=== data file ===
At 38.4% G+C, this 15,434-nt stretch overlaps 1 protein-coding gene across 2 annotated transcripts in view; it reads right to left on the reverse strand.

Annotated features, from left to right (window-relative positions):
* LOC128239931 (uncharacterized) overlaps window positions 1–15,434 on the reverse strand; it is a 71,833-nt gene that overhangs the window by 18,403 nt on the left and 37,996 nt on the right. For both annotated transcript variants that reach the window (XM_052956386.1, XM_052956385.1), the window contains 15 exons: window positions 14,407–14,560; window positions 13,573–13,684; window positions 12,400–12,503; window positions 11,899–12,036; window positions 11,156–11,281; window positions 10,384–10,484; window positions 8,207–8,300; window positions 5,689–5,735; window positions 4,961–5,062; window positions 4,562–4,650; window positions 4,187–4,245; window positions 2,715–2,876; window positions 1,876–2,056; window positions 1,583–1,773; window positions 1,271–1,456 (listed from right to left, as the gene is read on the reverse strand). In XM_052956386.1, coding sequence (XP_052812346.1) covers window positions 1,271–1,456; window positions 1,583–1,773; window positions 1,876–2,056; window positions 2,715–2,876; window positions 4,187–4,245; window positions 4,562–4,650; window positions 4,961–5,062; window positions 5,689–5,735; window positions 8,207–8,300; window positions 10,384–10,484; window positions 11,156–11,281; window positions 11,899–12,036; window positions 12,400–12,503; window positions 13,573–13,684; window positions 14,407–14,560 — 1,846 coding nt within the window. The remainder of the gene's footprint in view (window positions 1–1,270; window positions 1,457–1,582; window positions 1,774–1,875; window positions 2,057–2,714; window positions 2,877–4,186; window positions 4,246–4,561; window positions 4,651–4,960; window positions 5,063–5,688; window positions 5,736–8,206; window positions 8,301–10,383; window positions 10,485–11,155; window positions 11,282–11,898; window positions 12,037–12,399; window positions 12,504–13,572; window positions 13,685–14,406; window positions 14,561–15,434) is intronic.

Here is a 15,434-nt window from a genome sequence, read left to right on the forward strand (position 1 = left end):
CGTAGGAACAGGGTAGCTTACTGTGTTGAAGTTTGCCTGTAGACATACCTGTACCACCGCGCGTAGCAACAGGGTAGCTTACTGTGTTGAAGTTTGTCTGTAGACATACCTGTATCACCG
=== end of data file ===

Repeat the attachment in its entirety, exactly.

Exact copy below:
At 38.4% G+C, this 15,434-nt stretch overlaps 1 protein-coding gene across 2 annotated transcripts in view; it reads right to left on the reverse strand.

Annotated features, from left to right (window-relative positions):
* LOC128239931 (uncharacterized) overlaps window positions 1–15,434 on the reverse strand; it is a 71,833-nt gene that overhangs the window by 18,403 nt on the left and 37,996 nt on the right. For both annotated transcript variants that reach the window (XM_052956386.1, XM_052956385.1), the window contains 15 exons: window positions 14,407–14,560; window positions 13,573–13,684; window positions 12,400–12,503; window positions 11,899–12,036; window positions 11,156–11,281; window positions 10,384–10,484; window positions 8,207–8,300; window positions 5,689–5,735; window positions 4,961–5,062; window positions 4,562–4,650; window positions 4,187–4,245; window positions 2,715–2,876; window positions 1,876–2,056; window positions 1,583–1,773; window positions 1,271–1,456 (listed from right to left, as the gene is read on the reverse strand). In XM_052956386.1, coding sequence (XP_052812346.1) covers window positions 1,271–1,456; window positions 1,583–1,773; window positions 1,876–2,056; window positions 2,715–2,876; window positions 4,187–4,245; window positions 4,562–4,650; window positions 4,961–5,062; window positions 5,689–5,735; window positions 8,207–8,300; window positions 10,384–10,484; window positions 11,156–11,281; window positions 11,899–12,036; window positions 12,400–12,503; window positions 13,573–13,684; window positions 14,407–14,560 — 1,846 coding nt within the window. The remainder of the gene's footprint in view (window positions 1–1,270; window positions 1,457–1,582; window positions 1,774–1,875; window positions 2,057–2,714; window positions 2,877–4,186; window positions 4,246–4,561; window positions 4,651–4,960; window positions 5,063–5,688; window positions 5,736–8,206; window positions 8,301–10,383; window positions 10,485–11,155; window positions 11,282–11,898; window positions 12,037–12,399; window positions 12,504–13,572; window positions 13,685–14,406; window positions 14,561–15,434) is intronic.

Here is a 15,434-nt window from a genome sequence, read left to right on the forward strand (position 1 = left end):
CGTAGGAACAGGGTAGCTTACTGTGTTGAAGTTTGCCTGTAGACATACCTGTACCACCGCGCGTAGCAACAGGGTAGCTTACTGTGTTGAAGTTTGTCTGTAGACATACCTGTATCACCG